Perhaps if the good Doctors of TWiV find this as interesting as I do an episode on the topic might be in order. I could send a few open access papers your way to aid the discussion if it would be helpful. I would love to hear your thoughts on whether or not we could give FIV the (zinc) finger or in what applications it might be useful as a therapeutic vector. Why don’t we have antiretroviral therapy for cats? Seemed to work in the papers I saw but it never made it to market. And why is an article from 2002 locked behind a pay wall?! Oh wait, we know the answer to that one…

Thanks again to the entire TWiX team. I am deeply enriched by your sharing of knowledge and the delightful rapport of the hosts makes each show feel like a cheerful discussion among friends.

With deepest respect and admiration,


PS- Currently 24.5°C (76.1°F), 50% humidity, scattered clouds at 12,000ft mostly cloudy at 20,000ft and generally quite lovely in Golden, Colorado.

Anthony writes:

re: virulence of avian influenza in poultry and industrial farming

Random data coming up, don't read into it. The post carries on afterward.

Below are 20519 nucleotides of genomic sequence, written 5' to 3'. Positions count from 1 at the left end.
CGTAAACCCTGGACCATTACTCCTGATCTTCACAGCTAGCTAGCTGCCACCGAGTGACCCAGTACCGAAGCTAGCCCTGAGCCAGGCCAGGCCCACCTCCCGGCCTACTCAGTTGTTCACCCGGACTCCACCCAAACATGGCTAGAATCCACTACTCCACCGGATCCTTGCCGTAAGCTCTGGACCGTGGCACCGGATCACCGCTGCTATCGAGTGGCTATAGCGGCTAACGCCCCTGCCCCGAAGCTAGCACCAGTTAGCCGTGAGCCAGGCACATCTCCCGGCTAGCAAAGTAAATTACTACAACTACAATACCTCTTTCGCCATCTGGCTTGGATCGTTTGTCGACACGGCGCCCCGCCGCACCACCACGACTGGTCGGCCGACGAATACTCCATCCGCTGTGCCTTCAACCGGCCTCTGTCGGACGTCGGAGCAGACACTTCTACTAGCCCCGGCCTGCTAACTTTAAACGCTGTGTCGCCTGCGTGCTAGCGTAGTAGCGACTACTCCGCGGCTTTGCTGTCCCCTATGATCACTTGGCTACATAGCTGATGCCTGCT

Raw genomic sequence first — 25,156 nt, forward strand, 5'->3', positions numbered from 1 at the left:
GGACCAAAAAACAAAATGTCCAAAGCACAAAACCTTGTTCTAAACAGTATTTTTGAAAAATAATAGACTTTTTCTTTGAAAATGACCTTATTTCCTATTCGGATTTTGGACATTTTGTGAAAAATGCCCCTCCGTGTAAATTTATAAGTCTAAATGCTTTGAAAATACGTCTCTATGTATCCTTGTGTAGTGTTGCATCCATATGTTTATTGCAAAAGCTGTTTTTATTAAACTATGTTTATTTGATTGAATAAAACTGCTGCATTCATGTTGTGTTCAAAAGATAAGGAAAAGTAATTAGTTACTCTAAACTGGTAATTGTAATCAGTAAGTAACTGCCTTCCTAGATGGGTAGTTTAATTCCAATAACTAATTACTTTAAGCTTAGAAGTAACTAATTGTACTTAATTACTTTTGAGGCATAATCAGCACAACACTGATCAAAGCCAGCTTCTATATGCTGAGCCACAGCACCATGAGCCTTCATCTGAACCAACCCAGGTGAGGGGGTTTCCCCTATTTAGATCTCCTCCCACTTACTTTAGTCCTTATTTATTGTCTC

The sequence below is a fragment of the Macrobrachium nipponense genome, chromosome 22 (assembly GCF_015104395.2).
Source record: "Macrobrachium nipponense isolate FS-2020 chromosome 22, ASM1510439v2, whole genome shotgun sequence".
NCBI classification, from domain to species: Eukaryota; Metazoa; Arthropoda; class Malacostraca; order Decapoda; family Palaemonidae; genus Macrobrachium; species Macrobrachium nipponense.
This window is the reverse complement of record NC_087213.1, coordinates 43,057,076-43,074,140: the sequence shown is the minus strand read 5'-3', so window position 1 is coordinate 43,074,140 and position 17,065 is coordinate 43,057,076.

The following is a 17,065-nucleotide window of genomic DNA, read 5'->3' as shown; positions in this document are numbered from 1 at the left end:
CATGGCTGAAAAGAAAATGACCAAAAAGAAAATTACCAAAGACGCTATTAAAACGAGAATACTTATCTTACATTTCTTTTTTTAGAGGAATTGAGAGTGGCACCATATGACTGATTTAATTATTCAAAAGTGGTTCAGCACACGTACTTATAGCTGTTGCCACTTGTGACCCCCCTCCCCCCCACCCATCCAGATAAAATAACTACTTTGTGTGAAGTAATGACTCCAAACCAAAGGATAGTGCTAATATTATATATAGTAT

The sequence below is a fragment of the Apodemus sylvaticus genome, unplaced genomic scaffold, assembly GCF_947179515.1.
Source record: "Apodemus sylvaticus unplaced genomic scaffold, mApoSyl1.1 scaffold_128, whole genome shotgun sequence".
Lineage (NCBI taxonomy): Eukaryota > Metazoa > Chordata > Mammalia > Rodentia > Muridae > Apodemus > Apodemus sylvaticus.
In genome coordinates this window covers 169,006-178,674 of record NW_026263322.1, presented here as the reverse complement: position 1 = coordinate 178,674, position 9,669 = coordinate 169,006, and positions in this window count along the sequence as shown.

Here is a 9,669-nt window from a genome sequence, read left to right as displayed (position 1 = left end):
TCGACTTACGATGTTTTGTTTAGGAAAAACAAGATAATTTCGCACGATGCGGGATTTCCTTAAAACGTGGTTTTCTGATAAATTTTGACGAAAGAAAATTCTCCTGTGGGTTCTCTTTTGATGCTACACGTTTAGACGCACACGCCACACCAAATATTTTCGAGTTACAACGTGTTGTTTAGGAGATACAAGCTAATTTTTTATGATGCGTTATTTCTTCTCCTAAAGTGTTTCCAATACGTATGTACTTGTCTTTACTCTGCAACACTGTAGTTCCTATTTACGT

If I understood correctly, Alan Dove speculated that the virulence of Avian Influenza in poultry could be caused by the population size and density of industrial farming.  In the wild, waterfowl can be found in large flocks.  Plus, these birds generally will be drinking water contaminated with virus-laden droppings.

Paul Ewald’s hypothesis on virulence,

provides a key. In nature, birds’ (and bats’) only defense is quite literally flight. They have high energy requirements. They won’t be sick for very long.

When to any degree they lose their edge, they quickly die or are killed. In the wild, virulent avian influenza quickly loses its means of production and transportation.  For wild waterfowl, viruses tend to be persistent. Domestic animals are protected from predators and provided with food. People move sick birds and their droppings to distant locations, providing fresh opportunity for virus spread. Viruses so can increase in virulence.

The wet markets of the cities of south China are a very different situation.  Here, chickens, waterfowl, and exotic animals from a variety of sources are kept in crowded, unsanitary conditions. The customers looking over the animals exchange their human flu viruses with those of the birds. Perhaps coughing tourists provide novel influenza strains.  Wild birds perch on the cages, defecate in the water, and then fly off to their roosts.  For those worried about gain of function experiments, here’s the laboratory out of a nightmare.

Thank you.

Dennis writes: